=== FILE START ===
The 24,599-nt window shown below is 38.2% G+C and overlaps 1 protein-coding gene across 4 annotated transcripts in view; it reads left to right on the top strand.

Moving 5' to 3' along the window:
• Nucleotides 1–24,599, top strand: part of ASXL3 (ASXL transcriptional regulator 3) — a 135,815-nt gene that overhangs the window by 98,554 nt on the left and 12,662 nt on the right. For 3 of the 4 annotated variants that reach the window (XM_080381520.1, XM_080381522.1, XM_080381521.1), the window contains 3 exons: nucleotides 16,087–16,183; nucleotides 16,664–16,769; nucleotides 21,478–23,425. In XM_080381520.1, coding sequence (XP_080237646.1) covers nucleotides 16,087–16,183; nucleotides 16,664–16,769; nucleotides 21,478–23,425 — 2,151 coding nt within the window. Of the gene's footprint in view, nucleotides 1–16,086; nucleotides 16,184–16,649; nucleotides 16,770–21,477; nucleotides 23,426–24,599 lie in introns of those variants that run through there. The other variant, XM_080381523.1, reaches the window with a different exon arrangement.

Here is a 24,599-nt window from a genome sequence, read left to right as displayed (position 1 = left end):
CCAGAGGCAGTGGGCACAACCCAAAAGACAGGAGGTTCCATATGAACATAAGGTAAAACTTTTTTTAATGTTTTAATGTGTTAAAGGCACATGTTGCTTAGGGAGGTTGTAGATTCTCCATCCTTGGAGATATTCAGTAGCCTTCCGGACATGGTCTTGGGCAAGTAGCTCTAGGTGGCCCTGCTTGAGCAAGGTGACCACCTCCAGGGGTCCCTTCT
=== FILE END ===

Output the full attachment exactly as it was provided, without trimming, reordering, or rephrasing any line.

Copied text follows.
The 24,599-nt window shown below is 38.2% G+C and overlaps 1 protein-coding gene across 4 annotated transcripts in view; it reads left to right on the top strand.

Moving 5' to 3' along the window:
• Nucleotides 1–24,599, top strand: part of ASXL3 (ASXL transcriptional regulator 3) — a 135,815-nt gene that overhangs the window by 98,554 nt on the left and 12,662 nt on the right. For 3 of the 4 annotated variants that reach the window (XM_080381520.1, XM_080381522.1, XM_080381521.1), the window contains 3 exons: nucleotides 16,087–16,183; nucleotides 16,664–16,769; nucleotides 21,478–23,425. In XM_080381520.1, coding sequence (XP_080237646.1) covers nucleotides 16,087–16,183; nucleotides 16,664–16,769; nucleotides 21,478–23,425 — 2,151 coding nt within the window. Of the gene's footprint in view, nucleotides 1–16,086; nucleotides 16,184–16,649; nucleotides 16,770–21,477; nucleotides 23,426–24,599 lie in introns of those variants that run through there. The other variant, XM_080381523.1, reaches the window with a different exon arrangement.

Here is a 24,599-nt window from a genome sequence, read left to right as displayed (position 1 = left end):
CCAGAGGCAGTGGGCACAACCCAAAAGACAGGAGGTTCCATATGAACATAAGGTAAAACTTTTTTTAATGTTTTAATGTGTTAAAGGCACATGTTGCTTAGGGAGGTTGTAGATTCTCCATCCTTGGAGATATTCAGTAGCCTTCCGGACATGGTCTTGGGCAAGTAGCTCTAGGTGGCCCTGCTTGAGCAAGGTGACCACCTCCAGGGGTCCCTTCT